The rapid growth of OTT video services has pushed pay-TV operators around the world to rethink the business. This has resulted in new services, from slimmed-down pay-TV packages to operators launching their own OTT services. (See Will the 'Slim' TV Business Model Really Retain Cord-Cutters? and Is Comcast Right to Reject OTT?)
Hong Kong incumbent PCCW Ltd. (NYSE: PCW; Hong Kong: 0008) was one of the first telcos in the world to launch a pay-TV service and create a triple-play bundle. It's also been one of the first to offer an OTT service, launching Viu last year and rapidly gaining over a million downloads of the app in just over six months. It is now available in Hong Kong, Singapore, Indonesia, India and Malaysia. (See Singtel Uses 4G to Launch Streaming Video Service.)
The service offers thousands of hours of content, with a heavy emphasis on Asian programming. The service is managed by Janice Lee, managing director of PCCW Media Group, which includes PCCW's pay-TV business, nowTV and its music service MOOV, as well as Viu.
Lee offered her thoughts on the launch of Viu, PCCW's long-term strategy and major challenges presented by emerging markets in this exclusive, two-part interview.
Telco Transformation: Why did PCCW decide to launch Viu? What was the strategy/thinking at the time?
Janice Lee: Well, PCCW had great success with the launch of Hong Kong's first IPTV service (nowTV), followed by the music platform MOOV. We're always looking for ways to create new services for emerging consumer needs, and the Viu OTT service was launched because we felt there is rising demand for mobile video entertainment, especially with Millennials. The paradigm shift is significant, and so is the business opportunity in terms of subscription and advertising revenue.
Emerging markets represent over 60% of the broadband population, and there's a report from Pyramid Research saying that SVoD services such as Netflix in emerging markets are expected to balloon by about five times by the end of 2019. Revenue will ramp up to US$18.8 billion in the next three years.
So it just makes sense for us to look at the opportunity there -- OTT video has grown not only in developed regions, but also in emerging markets, both as an alternative and as a complement to established free-to-air and pay-TV platforms.
TT: Were there natural synergies with nowTV that you were able to use? How did that help?
JL: Obviously our past experience and ongoing involvement with nowTV helped us take advantage of an already developed network of broadcasters, who are our content providers. As well, we do have curated content produced in Hong Kong with interesting vignettes/info bites on South Korean culture to complement our archive of the newest popular South Korean drama series. The production facilities and expertise of our TV production team can also be leveraged.
TT: How important was monetization/business model at the start, what models did you consider, and how did you decide?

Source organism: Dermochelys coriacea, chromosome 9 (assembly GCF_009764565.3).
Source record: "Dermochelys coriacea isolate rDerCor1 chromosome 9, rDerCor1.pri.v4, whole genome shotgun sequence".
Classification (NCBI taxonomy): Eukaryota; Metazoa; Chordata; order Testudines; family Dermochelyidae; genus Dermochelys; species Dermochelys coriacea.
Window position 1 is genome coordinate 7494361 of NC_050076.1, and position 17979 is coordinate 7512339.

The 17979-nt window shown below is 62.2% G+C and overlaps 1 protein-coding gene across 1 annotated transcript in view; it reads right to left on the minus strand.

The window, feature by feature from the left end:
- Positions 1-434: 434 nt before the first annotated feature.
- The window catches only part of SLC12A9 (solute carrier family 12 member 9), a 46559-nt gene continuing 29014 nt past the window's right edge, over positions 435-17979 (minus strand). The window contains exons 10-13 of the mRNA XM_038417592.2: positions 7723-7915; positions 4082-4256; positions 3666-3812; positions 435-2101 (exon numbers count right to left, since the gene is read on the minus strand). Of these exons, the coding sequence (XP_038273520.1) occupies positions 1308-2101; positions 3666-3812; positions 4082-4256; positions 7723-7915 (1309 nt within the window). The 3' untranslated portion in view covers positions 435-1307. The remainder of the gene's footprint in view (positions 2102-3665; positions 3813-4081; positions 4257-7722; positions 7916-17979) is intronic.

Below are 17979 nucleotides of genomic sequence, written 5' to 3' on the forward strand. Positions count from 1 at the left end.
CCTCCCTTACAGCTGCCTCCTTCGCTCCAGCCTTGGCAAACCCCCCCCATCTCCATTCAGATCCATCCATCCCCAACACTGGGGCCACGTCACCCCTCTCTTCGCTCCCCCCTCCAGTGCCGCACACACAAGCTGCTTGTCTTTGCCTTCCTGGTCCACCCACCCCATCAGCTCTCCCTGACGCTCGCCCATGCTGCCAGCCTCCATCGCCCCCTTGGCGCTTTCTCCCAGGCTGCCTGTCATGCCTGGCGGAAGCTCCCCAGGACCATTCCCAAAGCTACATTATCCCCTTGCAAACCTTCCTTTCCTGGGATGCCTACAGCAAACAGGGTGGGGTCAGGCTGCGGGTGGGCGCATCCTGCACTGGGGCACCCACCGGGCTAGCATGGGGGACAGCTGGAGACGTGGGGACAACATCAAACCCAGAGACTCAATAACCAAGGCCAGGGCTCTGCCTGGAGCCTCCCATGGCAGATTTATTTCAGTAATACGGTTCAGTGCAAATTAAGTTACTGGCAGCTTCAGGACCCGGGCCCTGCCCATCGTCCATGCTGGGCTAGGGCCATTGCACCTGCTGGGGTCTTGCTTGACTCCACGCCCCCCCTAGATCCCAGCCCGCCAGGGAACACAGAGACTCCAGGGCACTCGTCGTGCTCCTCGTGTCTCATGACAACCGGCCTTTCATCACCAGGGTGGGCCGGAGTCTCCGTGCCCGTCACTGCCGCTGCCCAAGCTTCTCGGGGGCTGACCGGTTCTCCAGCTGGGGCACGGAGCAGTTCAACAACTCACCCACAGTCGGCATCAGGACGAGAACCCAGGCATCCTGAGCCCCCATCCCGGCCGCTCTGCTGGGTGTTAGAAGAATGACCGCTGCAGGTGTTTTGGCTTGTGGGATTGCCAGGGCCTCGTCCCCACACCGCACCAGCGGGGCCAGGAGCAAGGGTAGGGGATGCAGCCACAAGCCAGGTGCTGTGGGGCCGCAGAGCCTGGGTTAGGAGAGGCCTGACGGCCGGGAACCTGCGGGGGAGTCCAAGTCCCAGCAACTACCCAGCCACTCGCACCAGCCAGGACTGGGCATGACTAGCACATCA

JL: Viu is launched as a Freemium model which means that it will be free for viewers to view the content across devices even with multiple log-ins. It will be supported by advertisers.
Of course, for avid fans, we also offer an upgrade to Premium Service. This has various additional features -- unlimited downloads and earlier access to new content.
In this case, the revenue stream continues to be dual - there is subscription income from Premium Service subscribers, as well as revenue from advertisers.
We feel the Freemium model tackles issues of low affordability in the region, while more affluent and engaged viewers can upgrade to premium service.
TT: What device platforms do you support today and what drove your selection?
JL: The Viu OTT app can be used for both iOS and Android systems on smartphones, tablets and via the web. We know that consumers these days own multiple devices and their lifestyle is a very mobile one, so it is important to optimize their viewing experience and make it possible for them to view their favorite content across multiple platforms and devices.
TT: What kind of content is mostly being consumed on Viu and has that changed over time?
JL: Our Acorn research (commissioned by PCCW for its own internal analysis) conducted last year showed an overwhelming preference for South Korean content, which is regarded as killer content. It is highly preferred by the majority of online drama viewers. Over 58% of them preferred that, versus US, UK, or content from other countries.
We also noticed that viewers prefer to view the content in their own local languages, which is why we are committed to fast turnaround. As fast as four hours after South Korean telecast in some markets, we can provide the local language versions to viewers.
TT: Are you looking for ways to integrate the service with existing operator services? Or with other partners?
JL: We are always exploring ways on how we could collaborate with our strategic partners. We have already forged alliances with telco networks, as they are key to content delivery and with creative bundling and marketing. They help to extend our offerings to get more views.
Meanwhile, we are also developing partnerships with handset manufacturers -- in Indonesia for example, we have been working with Samsung. New Samsung Galaxy customers get 12 months of Viu premium service for free in Indonesia.
We also have similar plans in Hong Kong, with Xiaomi, and in Singapore with Singtel.
We'll have the second part of our interview with Janice Lee up in a couple of days, where she will discuss what makes an OTT video service a success and the challenges confronting providers in emerging markets.
— Aditya Kishore, Practice Leader, Video Transformation, Telco Transformation